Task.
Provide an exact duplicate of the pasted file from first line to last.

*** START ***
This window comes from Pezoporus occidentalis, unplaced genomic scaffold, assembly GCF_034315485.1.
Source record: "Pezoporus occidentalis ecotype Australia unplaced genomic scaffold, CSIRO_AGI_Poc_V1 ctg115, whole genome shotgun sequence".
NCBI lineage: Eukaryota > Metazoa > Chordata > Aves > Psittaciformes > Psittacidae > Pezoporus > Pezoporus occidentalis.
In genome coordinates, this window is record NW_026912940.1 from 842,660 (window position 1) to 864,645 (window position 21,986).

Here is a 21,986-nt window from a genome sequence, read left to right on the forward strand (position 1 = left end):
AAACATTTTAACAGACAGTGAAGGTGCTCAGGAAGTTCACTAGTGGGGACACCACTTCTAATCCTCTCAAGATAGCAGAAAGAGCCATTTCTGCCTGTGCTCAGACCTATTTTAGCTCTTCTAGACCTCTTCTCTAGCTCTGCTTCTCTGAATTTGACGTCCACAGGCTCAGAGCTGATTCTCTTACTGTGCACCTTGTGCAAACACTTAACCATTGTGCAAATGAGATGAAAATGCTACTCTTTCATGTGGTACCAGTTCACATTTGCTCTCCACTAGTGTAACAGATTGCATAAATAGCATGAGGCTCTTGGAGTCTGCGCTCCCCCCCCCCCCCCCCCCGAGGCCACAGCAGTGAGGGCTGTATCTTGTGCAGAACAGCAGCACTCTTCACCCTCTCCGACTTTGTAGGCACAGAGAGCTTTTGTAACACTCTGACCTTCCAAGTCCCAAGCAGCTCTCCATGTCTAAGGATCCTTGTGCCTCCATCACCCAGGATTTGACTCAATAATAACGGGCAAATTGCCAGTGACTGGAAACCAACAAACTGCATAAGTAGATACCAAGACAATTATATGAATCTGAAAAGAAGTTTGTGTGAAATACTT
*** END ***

This window comes from Pezoporus occidentalis, unplaced genomic scaffold, assembly GCF_034315485.1.
Source record: "Pezoporus occidentalis ecotype Australia unplaced genomic scaffold, CSIRO_AGI_Poc_V1 ctg115, whole genome shotgun sequence".
NCBI lineage: Eukaryota > Metazoa > Chordata > Aves > Psittaciformes > Psittacidae > Pezoporus > Pezoporus occidentalis.
In genome coordinates, this window is record NW_026912940.1 from 842,660 (window position 1) to 864,645 (window position 21,986).

Here is a 21,986-nt window from a genome sequence, read left to right on the forward strand (position 1 = left end):
AAACATTTTAACAGACAGTGAAGGTGCTCAGGAAGTTCACTAGTGGGGACACCACTTCTAATCCTCTCAAGATAGCAGAAAGAGCCATTTCTGCCTGTGCTCAGACCTATTTTAGCTCTTCTAGACCTCTTCTCTAGCTCTGCTTCTCTGAATTTGACGTCCACAGGCTCAGAGCTGATTCTCTTACTGTGCACCTTGTGCAAACACTTAACCATTGTGCAAATGAGATGAAAATGCTACTCTTTCATGTGGTACCAGTTCACATTTGCTCTCCACTAGTGTAACAGATTGCATAAATAGCATGAGGCTCTTGGAGTCTGCGCTCCCCCCCCCCCCCCCCCCGAGGCCACAGCAGTGAGGGCTGTATCTTGTGCAGAACAGCAGCACTCTTCACCCTCTCCGACTTTGTAGGCACAGAGAGCTTTTGTAACACTCTGACCTTCCAAGTCCCAAGCAGCTCTCCATGTCTAAGGATCCTTGTGCCTCCATCACCCAGGATTTGACTCAATAATAACGGGCAAATTGCCAGTGACTGGAAACCAACAAACTGCATAAGTAGATACCAAGACAATTATATGAATCTGAAAAGAAGTTTGTGTGAAATACTT